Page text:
The increase of broadband users in the United States is evidenced by the increasing employment of high-speed Internet lines. Last year alone, the amount of high-speed Internet lines increased by 42 percent making service available in 93 percent of the nation’s ZIP codes. To accelerate this growth, the USDA is bringing broadband connections to the less internet-savvy parts of rural America.
According to a semiannual report by the Federal Communications Commission 28.2 million homes and business use high-speed lines. Of that number, 58 percent is made up of cable lines and 34 percent DSL.
Most of the country has the luxury to choose from at least two companies providing service. 78 percent of the nation’s ZIP codes have at least two ISP’s while 11 percent had more than ten.
On the other hand, 7 percent of the ZIP codes provide no high-speed service at all. States like South Dakota and West Virginia are way behind with over 20 percent of its ZIP codes with no broadband availability and 15 percent for Arkansas, Iowa, Montana, Nebraska and North Dakota.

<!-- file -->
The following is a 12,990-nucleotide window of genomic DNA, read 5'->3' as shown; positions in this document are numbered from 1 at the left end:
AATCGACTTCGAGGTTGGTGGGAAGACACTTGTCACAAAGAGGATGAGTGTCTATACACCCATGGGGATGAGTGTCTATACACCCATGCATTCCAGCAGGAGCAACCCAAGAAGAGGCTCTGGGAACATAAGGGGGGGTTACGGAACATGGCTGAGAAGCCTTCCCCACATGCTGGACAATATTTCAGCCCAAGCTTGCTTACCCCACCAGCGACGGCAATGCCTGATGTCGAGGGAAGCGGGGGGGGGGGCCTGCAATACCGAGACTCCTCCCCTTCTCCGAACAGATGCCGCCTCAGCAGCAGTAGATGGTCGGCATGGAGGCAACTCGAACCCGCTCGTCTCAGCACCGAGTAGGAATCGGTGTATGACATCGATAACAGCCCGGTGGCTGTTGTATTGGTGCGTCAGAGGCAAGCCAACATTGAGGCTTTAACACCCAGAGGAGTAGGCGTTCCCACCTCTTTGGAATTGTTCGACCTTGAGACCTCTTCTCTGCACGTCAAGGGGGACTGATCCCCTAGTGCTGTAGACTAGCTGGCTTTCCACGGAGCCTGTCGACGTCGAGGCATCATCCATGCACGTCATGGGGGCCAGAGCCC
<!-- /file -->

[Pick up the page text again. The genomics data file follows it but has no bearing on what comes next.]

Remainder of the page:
Most of the ZIP codes that have no high-speed lines are made up of rural areas. The USDA is making efforts to increase broadband availability to rural America. “Advanced high-speed Internet technology enables more rural Americans to access information to improve their educational, health and business opportunities," said Agriculture Secretary Veneman. "President Bush established the goal to have broadband access to every household by 2007 because he understands the value of such technology and is committed to the idea that every American should have the opportunity to succeed."
As part of the Bush administration’s efforts to expand high-speed internet, five broadband telecommunication loans have been approved totaling $47 million dollars.